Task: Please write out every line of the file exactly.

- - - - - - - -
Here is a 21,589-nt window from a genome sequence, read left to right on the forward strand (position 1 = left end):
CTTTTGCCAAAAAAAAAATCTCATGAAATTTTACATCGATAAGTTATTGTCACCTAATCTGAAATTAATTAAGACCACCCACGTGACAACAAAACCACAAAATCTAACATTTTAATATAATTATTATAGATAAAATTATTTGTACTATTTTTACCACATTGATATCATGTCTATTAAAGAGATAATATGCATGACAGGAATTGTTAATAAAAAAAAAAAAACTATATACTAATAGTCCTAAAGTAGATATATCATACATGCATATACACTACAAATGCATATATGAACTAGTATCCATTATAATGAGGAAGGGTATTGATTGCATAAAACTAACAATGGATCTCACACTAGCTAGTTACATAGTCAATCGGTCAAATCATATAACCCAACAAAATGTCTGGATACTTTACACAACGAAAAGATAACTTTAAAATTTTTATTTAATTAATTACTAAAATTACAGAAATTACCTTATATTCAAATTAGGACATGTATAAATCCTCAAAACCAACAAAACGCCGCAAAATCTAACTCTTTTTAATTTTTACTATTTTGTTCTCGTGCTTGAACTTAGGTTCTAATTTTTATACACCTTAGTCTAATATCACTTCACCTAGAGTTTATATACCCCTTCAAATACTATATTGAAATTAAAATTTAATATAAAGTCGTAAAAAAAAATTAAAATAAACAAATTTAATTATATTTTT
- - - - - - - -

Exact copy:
Here is a 21,589-nt window from a genome sequence, read left to right on the forward strand (position 1 = left end):
CTTTTGCCAAAAAAAAAATCTCATGAAATTTTACATCGATAAGTTATTGTCACCTAATCTGAAATTAATTAAGACCACCCACGTGACAACAAAACCACAAAATCTAACATTTTAATATAATTATTATAGATAAAATTATTTGTACTATTTTTACCACATTGATATCATGTCTATTAAAGAGATAATATGCATGACAGGAATTGTTAATAAAAAAAAAAAAACTATATACTAATAGTCCTAAAGTAGATATATCATACATGCATATACACTACAAATGCATATATGAACTAGTATCCATTATAATGAGGAAGGGTATTGATTGCATAAAACTAACAATGGATCTCACACTAGCTAGTTACATAGTCAATCGGTCAAATCATATAACCCAACAAAATGTCTGGATACTTTACACAACGAAAAGATAACTTTAAAATTTTTATTTAATTAATTACTAAAATTACAGAAATTACCTTATATTCAAATTAGGACATGTATAAATCCTCAAAACCAACAAAACGCCGCAAAATCTAACTCTTTTTAATTTTTACTATTTTGTTCTCGTGCTTGAACTTAGGTTCTAATTTTTATACACCTTAGTCTAATATCACTTCACCTAGAGTTTATATACCCCTTCAAATACTATATTGAAATTAAAATTTAATATAAAGTCGTAAAAAAAAATTAAAATAAACAAATTTAATTATATTTTT